We all live in an economy that denies this fact, that tends towards commodifying all of our labour. We all have to hustle for our daily bread, and figure out ways to do meaningful work and still earn an income. I think that it's one of the reasons we all feel so burned out and stressed all the time: we're compelled to think of every passion as a potential side-hustle, every source of joy as an opportunity for self-improvement, every new skill as a way to earn more or build our personal brand or whatever. So much of ourselves becomes consumed by the question of whether it can earn you more money, and okes, it's friggen exhausting.
(Anne Helen Petersen has a great essay about this, called "How Millennials Became the Burnout Generation", which hit me RIGHT IN THE FEELS I tell you).
Just imagine how much more humans would create, the extraordinary gifts more people could give to the world if things like universal basic income guarantees gave more people the time to do so. But in the meantime, there's something incredibly punk, beautifully anarchic, fabulously revolutionary, about just giving your best work away for free sometimes.
And I know, I know, having the free time and energy to be able to do work for free is an extraordinary privilege. And that's the point, isn't it? If you have free time, you've been lucky. The universe has given you a lot. You have a duty to give something back to the world. One of the mental health practices I'm unironically evangelical about is the practice of gratitude, in the form of active behaviours to help you cultivate these emotions. You might have heard about gratitude journalling–regularly writing down things you're grateful for. Or if you're a cynic and that idea makes you vom in your mouth a little bit, studies have shown that writing a thank you letter to someone, once a week, has long-term benefits for your own mind, even if you never send those letters.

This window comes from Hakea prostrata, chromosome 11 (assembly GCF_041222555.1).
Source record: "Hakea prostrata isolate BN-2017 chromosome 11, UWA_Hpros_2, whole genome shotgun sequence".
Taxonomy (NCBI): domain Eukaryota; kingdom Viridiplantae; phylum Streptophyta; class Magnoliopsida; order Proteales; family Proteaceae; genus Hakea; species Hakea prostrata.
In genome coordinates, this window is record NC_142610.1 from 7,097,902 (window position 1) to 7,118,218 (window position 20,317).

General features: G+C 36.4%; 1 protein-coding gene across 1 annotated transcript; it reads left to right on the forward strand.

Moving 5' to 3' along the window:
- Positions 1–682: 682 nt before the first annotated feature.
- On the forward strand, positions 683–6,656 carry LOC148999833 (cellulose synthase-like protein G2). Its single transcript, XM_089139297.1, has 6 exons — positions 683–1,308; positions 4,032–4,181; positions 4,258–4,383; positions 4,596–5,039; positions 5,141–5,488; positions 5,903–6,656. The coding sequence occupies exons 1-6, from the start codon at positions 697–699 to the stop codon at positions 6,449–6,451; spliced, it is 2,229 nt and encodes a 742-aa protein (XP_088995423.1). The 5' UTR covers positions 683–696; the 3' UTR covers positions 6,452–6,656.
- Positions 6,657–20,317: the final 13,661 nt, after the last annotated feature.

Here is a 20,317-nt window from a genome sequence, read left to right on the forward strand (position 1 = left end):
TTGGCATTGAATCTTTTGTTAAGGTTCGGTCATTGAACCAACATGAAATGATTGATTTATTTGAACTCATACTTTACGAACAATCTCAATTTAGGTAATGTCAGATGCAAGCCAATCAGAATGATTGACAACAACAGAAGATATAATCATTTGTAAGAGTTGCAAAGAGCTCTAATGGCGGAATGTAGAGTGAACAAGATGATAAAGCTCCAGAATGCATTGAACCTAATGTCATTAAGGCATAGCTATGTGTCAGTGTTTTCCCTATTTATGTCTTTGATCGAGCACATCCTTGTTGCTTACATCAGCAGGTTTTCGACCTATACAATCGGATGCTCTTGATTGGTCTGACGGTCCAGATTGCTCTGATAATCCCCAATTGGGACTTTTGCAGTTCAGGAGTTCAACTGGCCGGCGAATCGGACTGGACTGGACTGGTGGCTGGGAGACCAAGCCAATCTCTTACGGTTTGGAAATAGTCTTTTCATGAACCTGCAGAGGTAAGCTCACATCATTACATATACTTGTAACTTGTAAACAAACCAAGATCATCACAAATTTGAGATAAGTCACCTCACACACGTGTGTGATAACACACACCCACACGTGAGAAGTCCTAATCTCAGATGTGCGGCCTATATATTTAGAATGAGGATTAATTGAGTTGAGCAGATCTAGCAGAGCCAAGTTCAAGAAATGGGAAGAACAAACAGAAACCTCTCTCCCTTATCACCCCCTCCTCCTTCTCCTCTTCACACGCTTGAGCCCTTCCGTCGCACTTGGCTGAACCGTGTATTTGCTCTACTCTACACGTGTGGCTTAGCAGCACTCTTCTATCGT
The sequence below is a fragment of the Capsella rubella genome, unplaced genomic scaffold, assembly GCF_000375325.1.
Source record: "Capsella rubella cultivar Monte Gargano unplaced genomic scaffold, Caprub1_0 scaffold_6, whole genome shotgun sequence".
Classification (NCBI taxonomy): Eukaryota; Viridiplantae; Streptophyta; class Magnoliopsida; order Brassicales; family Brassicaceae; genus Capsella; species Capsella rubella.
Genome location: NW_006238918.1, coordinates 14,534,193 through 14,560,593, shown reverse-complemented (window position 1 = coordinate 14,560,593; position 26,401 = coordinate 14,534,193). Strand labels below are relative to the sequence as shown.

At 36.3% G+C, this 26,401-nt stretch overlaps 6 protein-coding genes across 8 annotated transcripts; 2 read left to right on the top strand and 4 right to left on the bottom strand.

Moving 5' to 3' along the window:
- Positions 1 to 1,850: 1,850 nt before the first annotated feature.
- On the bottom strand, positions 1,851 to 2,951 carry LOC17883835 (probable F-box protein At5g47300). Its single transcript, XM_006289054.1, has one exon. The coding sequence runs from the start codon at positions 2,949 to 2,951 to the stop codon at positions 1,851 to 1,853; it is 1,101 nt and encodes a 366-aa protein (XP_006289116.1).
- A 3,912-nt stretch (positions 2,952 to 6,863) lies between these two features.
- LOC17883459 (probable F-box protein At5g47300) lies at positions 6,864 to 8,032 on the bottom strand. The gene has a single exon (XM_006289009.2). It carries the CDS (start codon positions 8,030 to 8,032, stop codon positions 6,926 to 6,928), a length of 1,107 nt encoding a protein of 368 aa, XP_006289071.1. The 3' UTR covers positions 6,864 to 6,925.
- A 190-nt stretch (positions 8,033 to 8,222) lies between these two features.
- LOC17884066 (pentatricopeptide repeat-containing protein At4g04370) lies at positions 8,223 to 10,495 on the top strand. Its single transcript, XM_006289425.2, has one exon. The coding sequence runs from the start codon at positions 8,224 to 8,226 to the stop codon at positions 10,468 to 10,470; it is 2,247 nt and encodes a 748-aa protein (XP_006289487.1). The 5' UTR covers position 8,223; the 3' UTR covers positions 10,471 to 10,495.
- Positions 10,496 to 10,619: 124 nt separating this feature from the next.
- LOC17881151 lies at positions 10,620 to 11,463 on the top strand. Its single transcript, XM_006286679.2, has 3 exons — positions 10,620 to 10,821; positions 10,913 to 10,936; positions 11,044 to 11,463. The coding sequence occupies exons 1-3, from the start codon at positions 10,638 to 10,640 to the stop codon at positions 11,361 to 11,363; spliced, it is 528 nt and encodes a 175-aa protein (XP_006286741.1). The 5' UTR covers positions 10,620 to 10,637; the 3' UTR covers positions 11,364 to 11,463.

Well for me, making gifts is one of my favourite ways to practice gratitude (sorry, every friend of mine who's ever been subjected to one of my terrible personalised birthday songs or hand-drawn cards).